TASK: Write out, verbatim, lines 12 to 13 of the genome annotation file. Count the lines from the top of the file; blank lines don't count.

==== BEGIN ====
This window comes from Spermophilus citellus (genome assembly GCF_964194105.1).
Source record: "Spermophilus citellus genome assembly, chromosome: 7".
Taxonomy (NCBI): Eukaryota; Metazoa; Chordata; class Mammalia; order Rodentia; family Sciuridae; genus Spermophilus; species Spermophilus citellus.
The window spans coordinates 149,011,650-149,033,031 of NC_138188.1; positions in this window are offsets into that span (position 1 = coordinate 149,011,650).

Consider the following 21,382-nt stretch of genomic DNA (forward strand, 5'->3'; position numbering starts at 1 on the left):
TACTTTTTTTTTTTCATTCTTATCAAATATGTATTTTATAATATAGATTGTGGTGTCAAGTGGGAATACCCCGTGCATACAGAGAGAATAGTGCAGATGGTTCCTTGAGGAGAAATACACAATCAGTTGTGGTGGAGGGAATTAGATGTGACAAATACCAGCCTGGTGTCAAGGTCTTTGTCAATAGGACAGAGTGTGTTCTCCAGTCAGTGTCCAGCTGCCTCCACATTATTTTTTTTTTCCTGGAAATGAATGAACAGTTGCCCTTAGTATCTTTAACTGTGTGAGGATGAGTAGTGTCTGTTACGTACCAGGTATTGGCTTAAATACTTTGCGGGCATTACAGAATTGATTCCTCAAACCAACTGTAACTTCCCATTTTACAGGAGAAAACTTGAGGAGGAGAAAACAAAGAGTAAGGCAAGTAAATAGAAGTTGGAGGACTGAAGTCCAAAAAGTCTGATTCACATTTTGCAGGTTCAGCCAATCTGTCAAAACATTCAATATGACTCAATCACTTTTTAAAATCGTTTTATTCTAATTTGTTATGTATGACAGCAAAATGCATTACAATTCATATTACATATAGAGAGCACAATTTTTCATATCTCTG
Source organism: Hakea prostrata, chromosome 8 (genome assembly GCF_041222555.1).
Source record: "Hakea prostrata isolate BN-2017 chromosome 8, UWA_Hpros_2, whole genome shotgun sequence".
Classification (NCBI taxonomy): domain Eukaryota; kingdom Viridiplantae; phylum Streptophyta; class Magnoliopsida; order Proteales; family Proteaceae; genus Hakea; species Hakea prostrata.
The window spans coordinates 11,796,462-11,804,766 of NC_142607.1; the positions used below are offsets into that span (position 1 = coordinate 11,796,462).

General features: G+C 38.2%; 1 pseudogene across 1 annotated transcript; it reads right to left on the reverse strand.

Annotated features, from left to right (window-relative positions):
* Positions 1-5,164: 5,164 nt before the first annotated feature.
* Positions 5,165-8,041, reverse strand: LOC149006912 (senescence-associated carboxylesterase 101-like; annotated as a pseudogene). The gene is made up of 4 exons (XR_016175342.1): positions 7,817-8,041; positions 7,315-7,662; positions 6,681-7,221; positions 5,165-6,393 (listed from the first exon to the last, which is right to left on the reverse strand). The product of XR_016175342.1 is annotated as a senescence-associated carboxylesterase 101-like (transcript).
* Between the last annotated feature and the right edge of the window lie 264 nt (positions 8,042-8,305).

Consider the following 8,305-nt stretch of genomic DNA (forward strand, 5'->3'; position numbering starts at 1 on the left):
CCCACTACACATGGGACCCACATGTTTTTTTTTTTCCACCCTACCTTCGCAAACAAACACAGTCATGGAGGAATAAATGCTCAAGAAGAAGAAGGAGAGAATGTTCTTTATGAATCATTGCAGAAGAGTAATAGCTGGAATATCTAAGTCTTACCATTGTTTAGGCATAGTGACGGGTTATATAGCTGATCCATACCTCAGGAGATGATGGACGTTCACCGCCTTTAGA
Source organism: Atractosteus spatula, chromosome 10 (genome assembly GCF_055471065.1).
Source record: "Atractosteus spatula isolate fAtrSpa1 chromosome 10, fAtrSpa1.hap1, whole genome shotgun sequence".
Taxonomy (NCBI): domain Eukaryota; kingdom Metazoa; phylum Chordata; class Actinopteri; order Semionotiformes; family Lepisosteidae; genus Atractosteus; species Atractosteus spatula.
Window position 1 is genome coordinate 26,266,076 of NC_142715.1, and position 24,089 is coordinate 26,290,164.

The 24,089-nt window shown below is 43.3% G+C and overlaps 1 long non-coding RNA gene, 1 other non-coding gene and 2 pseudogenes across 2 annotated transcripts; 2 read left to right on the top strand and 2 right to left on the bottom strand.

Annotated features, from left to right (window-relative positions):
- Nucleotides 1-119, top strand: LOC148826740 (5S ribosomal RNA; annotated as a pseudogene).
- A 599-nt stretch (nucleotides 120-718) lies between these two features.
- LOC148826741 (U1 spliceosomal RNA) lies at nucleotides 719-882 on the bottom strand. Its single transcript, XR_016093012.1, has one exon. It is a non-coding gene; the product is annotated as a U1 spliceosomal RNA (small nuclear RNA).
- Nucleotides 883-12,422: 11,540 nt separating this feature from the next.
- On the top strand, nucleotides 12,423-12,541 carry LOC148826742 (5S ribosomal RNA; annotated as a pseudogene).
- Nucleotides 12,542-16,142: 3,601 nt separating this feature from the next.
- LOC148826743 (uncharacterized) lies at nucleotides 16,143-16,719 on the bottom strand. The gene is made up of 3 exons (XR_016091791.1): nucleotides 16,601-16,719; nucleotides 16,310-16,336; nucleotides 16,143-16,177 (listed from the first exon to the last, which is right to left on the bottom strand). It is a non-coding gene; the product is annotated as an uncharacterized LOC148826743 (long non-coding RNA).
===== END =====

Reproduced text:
Annotated features, from left to right (window-relative positions):
* Positions 1-5,164: 5,164 nt before the first annotated feature.